"spell out the intention of the parties with the greatest of particularity" . . . and show the intent to release from liability "beyond doubt by express stipulation" and "[n]o inference from words of general import can establish it" . . . .
Id. 423 Pa. at 292-93, 224 A.2d at 623 (citations omitted).
In the instant case, the exculpatory clause in question is found in paragraph 11(a) of the printed lease and provides that:
11(a). Lessee agrees to be responsible for and to relieve and hereby relieves the Lessor from all liability by reason of any injury or damage to any person or property in the demised premises, whether belonging to the Lessee or any other person, caused by any fire, breakage or leakage in any part of portion of the demised premises, or any part or portion of the building of which the demised premises is a part, or from water,
[ 510 Pa. Page 194]
rain or snow that may leak into, issue or flow from any part of the said premises, or of the building of which the demised premises is a part, or from the drains, pipes, or plumbing work of the same, or from any place or quarter, whether such breakage, leakage, injury or damage be caused by or result from the negligence of Lessor or his servants or agents or any person or persons whatsoever.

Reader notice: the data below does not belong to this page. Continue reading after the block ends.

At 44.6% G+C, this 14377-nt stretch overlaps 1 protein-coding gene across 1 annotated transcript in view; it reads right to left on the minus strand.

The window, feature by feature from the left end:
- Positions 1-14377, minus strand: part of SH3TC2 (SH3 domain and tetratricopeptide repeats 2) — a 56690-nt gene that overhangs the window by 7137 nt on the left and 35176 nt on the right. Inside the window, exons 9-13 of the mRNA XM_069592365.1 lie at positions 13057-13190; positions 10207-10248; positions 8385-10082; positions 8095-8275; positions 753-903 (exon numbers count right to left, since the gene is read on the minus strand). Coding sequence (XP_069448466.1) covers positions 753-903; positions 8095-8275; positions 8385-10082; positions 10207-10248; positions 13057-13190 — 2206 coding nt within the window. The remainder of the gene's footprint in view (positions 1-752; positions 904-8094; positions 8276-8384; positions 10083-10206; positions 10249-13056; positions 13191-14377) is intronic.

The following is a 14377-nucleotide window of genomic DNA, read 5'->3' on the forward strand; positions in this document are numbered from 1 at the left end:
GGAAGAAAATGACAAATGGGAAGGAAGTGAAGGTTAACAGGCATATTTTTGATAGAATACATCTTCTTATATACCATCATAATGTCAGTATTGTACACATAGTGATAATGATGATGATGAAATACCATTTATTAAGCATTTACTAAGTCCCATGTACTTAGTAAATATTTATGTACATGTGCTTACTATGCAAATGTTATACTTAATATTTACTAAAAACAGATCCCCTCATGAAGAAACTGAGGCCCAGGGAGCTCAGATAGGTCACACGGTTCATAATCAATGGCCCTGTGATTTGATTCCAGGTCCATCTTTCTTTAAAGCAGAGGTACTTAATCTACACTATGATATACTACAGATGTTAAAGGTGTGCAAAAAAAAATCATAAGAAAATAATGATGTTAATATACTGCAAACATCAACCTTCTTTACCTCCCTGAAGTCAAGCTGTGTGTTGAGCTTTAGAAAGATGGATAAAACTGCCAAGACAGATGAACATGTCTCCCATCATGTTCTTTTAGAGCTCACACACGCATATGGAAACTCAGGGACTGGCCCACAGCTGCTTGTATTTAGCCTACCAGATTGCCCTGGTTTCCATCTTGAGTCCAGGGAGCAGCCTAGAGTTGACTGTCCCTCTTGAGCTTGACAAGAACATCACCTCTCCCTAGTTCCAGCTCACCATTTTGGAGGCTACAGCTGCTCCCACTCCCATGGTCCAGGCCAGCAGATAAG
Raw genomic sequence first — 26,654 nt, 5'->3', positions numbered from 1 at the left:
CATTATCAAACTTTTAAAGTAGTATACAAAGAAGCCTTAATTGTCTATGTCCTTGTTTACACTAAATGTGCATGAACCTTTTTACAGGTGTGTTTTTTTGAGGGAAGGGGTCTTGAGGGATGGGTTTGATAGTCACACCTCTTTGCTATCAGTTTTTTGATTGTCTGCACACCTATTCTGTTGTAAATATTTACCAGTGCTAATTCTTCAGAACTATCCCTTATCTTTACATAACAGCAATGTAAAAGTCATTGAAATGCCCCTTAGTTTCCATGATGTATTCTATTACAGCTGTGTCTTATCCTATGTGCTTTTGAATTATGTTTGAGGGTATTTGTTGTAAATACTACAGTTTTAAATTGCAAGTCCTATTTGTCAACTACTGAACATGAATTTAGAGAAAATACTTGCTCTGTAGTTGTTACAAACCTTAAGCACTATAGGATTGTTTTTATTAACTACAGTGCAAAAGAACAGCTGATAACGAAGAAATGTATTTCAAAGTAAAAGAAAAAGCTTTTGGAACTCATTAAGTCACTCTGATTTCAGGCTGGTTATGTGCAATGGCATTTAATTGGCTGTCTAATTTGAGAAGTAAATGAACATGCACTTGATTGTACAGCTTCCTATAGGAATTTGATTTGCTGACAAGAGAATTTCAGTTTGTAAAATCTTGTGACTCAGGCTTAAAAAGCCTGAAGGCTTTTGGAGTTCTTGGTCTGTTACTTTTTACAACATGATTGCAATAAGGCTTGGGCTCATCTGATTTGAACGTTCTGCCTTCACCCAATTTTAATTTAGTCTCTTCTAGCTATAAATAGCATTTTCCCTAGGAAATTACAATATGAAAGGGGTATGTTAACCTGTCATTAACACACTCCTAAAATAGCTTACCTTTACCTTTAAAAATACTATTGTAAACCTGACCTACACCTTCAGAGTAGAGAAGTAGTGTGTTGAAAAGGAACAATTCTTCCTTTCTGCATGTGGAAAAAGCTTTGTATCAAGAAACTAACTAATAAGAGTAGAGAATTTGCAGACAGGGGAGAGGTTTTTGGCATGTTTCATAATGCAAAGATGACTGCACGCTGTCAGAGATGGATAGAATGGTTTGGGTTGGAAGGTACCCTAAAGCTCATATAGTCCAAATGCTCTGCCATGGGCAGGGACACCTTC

(Emphasis added.) Paragraph 11(a) is modified by a type-written addendum prepared by appellant's counsel, which provides that:
34. Notwithstanding the provisions of paragraph 11(a) of the lease agreement the negligence of the lessor, his servants or agents shall be excepted therefrom.
Applying the above standards, we hold that the exculpatory clause is valid and enforceable. The clause does not contravene any policy of the law, a commercial lease is involved which relates entirely to the parties' own private affairs, and there was no disparity in bargaining power between the parties (the record shows that the clause had been reviewed, negotiated and modified by both parties and their counsel). Moreover, the clause, as modified, spells out the intention of the parties with particularity, evidencing a clear and unambiguous intent to release appellees from liability for damages caused by fire unless such fire was caused by negligence on the part of appellees.
At this point we turn to appellant's second contention, that the Superior Court exceeded the proper scope of review in reversing the decision of the trial court. After concluding that the exculpatory clause was valid and enforceable and that it clearly exonerated appellees from liability unless the March 30, 1978 fire was caused by negligence on the part of appellees, the Superior Court went on to apply the clause to release appellees from liability based on its conclusion that "the lower court specifically found that [appellees'] conduct was not tortious." Appellant contends that in arriving at this conclusion, the Superior Court exceeded the proper scope of review. We agree.
[ 510 Pa. Page 195]
It is well-settled that a trial court's findings of fact, if supported by sufficient evidence, are binding on an appellate court in reviewing the trial court's decision. Yuhas v. Schmidt, 434 Pa. 447, 258 A.2d 616 (1969). This maxim clearly was not followed in the instant case.